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Thread: default folder permissions

  1. #1
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    Arrow default folder permissions

    Running Ubuntu 10.04 LTS and Gnome, I have a Shared folder (/home/SHARE) that I want my wife and I to have read/write permissions to while the kids have read-only access. We both are part of the same group ("Parents") which, obviously, the kids are not.

    The problem is when my wife saves a file in some level of this directory it saves it with her as the owner and her default group as the group. Most often we are placing pictures in albums under /home/SHARE/Pictures/ with digiKam from our digital camera.

    I don't have write access to these files (and vice verse, when I put a file into any subdirectory, she doesn't have write access) until I run
    Code:
    sudo chown <username>:Parents -R /home/SHARE 
    # makes all files have "Parents" as their group
    
    sudo chmod 775 -R /home/SHARE 
    # makes all files have read/write access for the owner and members of the "Parents" group, 
    # all else gets only read-only access
    So how do I get it so when files are saved here they automatically are saved with the specified group and with a chmod of 775 (owner/group has full access, others have read-only)?
    Last edited by Dragonbite; November 29th, 2010 at 09:36 PM.
    Friends don't let friends wear a red shirt on landing-party duty.
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  2. #2
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    Re: default folder permissions

    Running a script may work, except I need to be in sudo (or root) and I'm not sure how to do that automatically.
    Friends don't let friends wear a red shirt on landing-party duty.
    DACS | Connecticut LoCo Team | My Blog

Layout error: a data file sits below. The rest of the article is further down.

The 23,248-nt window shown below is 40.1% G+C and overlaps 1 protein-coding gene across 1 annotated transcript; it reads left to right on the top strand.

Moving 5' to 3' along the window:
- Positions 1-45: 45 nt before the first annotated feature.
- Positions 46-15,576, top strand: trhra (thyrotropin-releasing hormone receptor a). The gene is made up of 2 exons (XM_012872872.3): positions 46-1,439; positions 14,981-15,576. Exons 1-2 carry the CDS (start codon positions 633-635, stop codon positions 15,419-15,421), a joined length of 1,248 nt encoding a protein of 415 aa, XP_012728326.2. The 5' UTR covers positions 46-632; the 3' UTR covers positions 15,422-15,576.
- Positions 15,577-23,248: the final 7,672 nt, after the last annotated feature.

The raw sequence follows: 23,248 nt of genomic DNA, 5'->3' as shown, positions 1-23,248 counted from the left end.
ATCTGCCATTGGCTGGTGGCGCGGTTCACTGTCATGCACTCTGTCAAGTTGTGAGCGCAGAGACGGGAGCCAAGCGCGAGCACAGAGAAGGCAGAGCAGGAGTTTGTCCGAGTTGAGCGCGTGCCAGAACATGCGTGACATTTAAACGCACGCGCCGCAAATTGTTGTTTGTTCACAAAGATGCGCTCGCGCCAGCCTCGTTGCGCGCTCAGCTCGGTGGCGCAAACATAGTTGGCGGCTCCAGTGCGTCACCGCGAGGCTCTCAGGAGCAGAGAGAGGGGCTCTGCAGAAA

Ubuntu User# : 17583, Linux User# : 477531

  3. #3
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    Re: default folder permissions

    Hi

    Take a look at

    http://www.linuxforums.org/articles/...ssions_94.html

    at the section

    Setting the SGID attribute on a directory : chmod g+s


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  4. #4
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    Re: default folder permissions

    Thanks! That is great stuff (dangerous, but great)!

    So I did set up all of the children of this directory with the "parent" group and used chmod g+s for the entire directory.
    Code:
    sudo chgrp  parents -R /home/SHARE
    sudo chmod g+s -R /home/SHARE
    Now I need to look up more on umask and see if I can use that to set the permissions automatically for -rwxrwxr-- (owner & group get read-write, all others get read-only) for this directory only.

    Thanks again!
    Friends don't let friends wear a red shirt on landing-party duty.
    DACS | Connecticut LoCo Team | My Blog
    Ubuntu User# : 17583, Linux User# : 477531

  5. #5
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    Re: default folder permissions

    While I'm not quite sure about the numbering process for umask, it sounds like what I need to do is
    Code:
    #umask 002 /home/SHARE
    and this will modify the umask ONLY for the directory. The "0" is full permissions while "2" I believe is read-only. The default global umask is "022" which means owner-only can modify their files ("0") while everybody else has read-only ("2").

    I'll try this at home and see if this works.

    Does anybody have any experience with "umask"? I've used it, without fully understanding it, when mounting some external drive. Now I know to be a little more careful about this but if this works it will be great!
    Friends don't let friends wear a red shirt on landing-party duty.